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Swim Lessons to Prevent Drowning

Many adults and children report that they cannot swim or that they are weak swimmers. According to the American Academy of Pediatrics (AAP), swim lessons are beneficial for children older than 1 year of age. Participation in formal swim lessons was associated with an 88% reduction of drowning risk in the 1- to 4-year-old children. AAP also recommends that both children and parents learn to swim and learn water safety skills.

Swim lessons offer basic swim skills, such as how to enter and exit the water and how to propel oneself forward. Learning basic swim skills is important. However, to prevent drowning accidents and fatalities, it is crucial for swim lessons to also enhance water competency. Water competency is the ability to prevent and avoid potential drowning through an understanding about water safety and basic swim skills.

Rural programs should ensure that all swim lessons include water competency components that address topics such as:

  • Pool and cold-water safety
  • Cardiopulmonary resuscitation (CPR) and rescue techniques
  • Life jacket use

Examples of Rural Drowning Prevention Programs that Offer Swim Lessons

  • The Alaska Office of Boating Safety's Kids Don't Float Program started off as a life jacket loaner program but quickly expanded to offer educational lessons and activities on cold-water survival.
  • The Cold-Water Safety Children and Youth Educators Program was developed by the Alaska Marine Safety Education Association (AMSEA) in 1998 to train and build a network of educators to teach cold-water safety and survival training to school-aged children, teens, and the general community. The Cold-Water Safety Children and Youth Educators Program focused on reaching rural communities in northwest and western Alaska with little or no access to safety training. The curriculum is aimed at K-12 students. Today, the Cold-Water Safety Children and Youth Educators Program is known as the Marine Safety Training for Educators and Youth Leaders and covers topics including:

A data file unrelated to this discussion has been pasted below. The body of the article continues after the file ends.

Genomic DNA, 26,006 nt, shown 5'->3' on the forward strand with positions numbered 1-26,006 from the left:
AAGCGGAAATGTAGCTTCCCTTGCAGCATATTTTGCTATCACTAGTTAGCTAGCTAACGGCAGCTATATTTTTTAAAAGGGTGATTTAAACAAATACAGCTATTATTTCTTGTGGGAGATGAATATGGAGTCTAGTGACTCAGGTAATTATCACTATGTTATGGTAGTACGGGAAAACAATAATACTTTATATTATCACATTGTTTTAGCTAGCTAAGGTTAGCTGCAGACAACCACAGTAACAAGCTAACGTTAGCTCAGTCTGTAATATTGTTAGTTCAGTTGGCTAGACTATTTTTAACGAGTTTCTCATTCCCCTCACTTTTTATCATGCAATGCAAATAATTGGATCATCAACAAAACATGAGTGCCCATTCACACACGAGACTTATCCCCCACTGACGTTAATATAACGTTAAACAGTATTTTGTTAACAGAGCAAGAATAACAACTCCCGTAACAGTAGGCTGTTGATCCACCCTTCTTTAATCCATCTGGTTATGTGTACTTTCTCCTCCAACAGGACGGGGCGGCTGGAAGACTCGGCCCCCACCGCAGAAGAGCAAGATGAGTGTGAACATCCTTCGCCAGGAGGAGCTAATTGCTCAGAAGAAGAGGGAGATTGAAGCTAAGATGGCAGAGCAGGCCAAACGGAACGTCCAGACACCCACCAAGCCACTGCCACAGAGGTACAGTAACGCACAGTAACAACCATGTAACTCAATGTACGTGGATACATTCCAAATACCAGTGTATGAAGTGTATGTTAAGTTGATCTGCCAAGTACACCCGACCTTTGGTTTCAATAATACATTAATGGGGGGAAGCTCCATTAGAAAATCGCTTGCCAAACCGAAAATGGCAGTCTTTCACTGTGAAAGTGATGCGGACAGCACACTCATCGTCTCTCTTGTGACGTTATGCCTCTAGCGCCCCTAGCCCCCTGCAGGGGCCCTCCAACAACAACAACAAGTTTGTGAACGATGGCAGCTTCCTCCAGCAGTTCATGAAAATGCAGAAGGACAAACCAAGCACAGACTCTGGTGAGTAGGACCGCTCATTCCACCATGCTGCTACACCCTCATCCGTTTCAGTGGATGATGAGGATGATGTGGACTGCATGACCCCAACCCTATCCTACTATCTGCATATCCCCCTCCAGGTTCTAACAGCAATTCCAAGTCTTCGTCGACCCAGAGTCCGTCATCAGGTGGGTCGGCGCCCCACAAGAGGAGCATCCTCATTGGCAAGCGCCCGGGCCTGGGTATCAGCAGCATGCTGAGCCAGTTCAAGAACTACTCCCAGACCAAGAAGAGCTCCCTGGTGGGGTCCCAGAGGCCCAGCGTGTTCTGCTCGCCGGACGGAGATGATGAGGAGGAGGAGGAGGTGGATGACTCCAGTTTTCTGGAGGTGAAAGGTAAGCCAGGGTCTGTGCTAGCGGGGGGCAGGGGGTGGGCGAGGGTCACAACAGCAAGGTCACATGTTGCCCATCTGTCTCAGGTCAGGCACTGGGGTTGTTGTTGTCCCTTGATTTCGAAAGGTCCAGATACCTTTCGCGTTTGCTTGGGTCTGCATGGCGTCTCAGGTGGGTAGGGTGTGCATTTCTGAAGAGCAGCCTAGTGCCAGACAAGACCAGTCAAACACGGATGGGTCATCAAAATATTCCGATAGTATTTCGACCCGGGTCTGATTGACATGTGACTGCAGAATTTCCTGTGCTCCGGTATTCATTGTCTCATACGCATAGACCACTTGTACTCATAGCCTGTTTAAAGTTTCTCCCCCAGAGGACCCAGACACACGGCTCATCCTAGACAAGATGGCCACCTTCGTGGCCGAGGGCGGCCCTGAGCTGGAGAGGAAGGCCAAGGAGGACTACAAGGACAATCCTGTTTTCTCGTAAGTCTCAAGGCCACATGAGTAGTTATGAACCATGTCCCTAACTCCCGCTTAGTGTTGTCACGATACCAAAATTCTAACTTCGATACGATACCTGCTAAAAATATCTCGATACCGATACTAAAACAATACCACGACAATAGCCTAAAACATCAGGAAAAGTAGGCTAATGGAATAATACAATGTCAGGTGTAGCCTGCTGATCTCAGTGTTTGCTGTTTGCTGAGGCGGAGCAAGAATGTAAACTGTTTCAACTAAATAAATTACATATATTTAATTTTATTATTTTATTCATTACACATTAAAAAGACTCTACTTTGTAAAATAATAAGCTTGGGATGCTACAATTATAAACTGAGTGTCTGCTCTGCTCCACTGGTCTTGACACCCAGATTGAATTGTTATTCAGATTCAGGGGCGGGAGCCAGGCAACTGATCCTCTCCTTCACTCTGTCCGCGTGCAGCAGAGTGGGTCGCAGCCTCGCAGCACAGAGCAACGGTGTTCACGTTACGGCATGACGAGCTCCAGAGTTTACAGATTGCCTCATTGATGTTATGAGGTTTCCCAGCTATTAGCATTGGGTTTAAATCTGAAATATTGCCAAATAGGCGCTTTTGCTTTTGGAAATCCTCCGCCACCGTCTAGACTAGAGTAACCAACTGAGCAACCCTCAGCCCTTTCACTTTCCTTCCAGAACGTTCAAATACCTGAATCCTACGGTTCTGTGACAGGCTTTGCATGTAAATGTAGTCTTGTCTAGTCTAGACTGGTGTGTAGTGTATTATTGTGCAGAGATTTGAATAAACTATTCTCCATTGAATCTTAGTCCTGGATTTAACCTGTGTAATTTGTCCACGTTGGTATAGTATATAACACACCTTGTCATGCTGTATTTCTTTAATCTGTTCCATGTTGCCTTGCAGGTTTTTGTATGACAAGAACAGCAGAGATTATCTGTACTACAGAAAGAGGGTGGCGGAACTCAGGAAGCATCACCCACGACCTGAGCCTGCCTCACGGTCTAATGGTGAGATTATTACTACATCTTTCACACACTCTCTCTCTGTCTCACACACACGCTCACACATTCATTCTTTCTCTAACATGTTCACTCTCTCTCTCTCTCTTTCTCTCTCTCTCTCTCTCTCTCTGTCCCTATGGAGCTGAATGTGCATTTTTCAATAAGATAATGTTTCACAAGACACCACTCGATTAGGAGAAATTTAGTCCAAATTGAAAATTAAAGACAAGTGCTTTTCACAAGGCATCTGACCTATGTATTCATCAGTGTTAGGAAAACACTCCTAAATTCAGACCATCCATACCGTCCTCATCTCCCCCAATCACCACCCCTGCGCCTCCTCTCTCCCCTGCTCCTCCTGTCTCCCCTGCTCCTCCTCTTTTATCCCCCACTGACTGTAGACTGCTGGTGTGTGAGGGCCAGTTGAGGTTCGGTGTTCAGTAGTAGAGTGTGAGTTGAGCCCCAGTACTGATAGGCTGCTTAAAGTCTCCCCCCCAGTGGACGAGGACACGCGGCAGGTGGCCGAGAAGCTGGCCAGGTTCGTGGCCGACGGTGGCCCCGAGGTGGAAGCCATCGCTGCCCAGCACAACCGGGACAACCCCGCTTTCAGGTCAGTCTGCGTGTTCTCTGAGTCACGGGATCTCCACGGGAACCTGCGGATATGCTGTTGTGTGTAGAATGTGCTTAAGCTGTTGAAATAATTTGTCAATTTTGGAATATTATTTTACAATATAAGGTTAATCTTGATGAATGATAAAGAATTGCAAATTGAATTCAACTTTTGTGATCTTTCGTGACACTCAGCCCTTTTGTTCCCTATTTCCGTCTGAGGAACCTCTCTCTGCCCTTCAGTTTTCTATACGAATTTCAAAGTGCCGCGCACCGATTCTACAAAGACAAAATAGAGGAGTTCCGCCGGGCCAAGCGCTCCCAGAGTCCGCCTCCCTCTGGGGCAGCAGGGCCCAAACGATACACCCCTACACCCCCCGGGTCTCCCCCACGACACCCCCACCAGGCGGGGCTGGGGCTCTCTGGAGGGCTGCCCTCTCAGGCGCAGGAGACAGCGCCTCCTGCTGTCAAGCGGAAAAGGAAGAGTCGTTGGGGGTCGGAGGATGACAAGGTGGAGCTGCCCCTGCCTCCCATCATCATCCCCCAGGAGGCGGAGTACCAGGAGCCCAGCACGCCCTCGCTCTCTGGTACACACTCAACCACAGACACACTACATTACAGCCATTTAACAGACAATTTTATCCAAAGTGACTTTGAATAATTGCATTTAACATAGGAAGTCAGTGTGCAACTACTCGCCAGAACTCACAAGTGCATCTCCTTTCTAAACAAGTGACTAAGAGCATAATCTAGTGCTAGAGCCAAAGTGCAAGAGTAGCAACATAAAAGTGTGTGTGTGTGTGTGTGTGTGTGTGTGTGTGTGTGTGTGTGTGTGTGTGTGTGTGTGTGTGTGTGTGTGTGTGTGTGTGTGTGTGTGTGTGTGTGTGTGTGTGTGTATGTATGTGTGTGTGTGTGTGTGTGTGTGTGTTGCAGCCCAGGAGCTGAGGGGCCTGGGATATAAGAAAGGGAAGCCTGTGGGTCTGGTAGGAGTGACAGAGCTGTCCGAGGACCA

• Cold-water safety and survival
    • Personal Floatation Devices (PFDs)
    • Outdoor preparedness
    • Hypothermia
    • 7 steps to survival
    • Rescue techniques
    • Navigation
    • Emergency signals
    • Risk assessment and management

Implementation Considerations

Rural programs should consider collaborating with partners such as local parks and recreation departments, aquatics centers, local swim schools, the American Red Cross, the YMCA, and local swim professionals to improve access to swimming courses in their communities for children and their parents.

Offering access to evidence-based water safety curriculums in schools can also improve access to swimming lessons in rural communities. School-based swimming lessons can enhance water-competency swim skills for all children, including those from low-income families, children from various racial and ethnic groups, and those with developmental disabilities.

Resources to Learn More

Association Between Swimming Lessons and Drowning in Childhood: A Case-Control Study
Examines the association of formal swimming lessons for children and adolescents aged 1 to 19 years and the risk of unintentional death by drowning.
Author(s): Brenner R.A., Taneja G.S., Haynie D.L., et al
Citation: Archives of Pediatrics & Adolescent Medicine, 163(3), 203-210
Date: 3/2009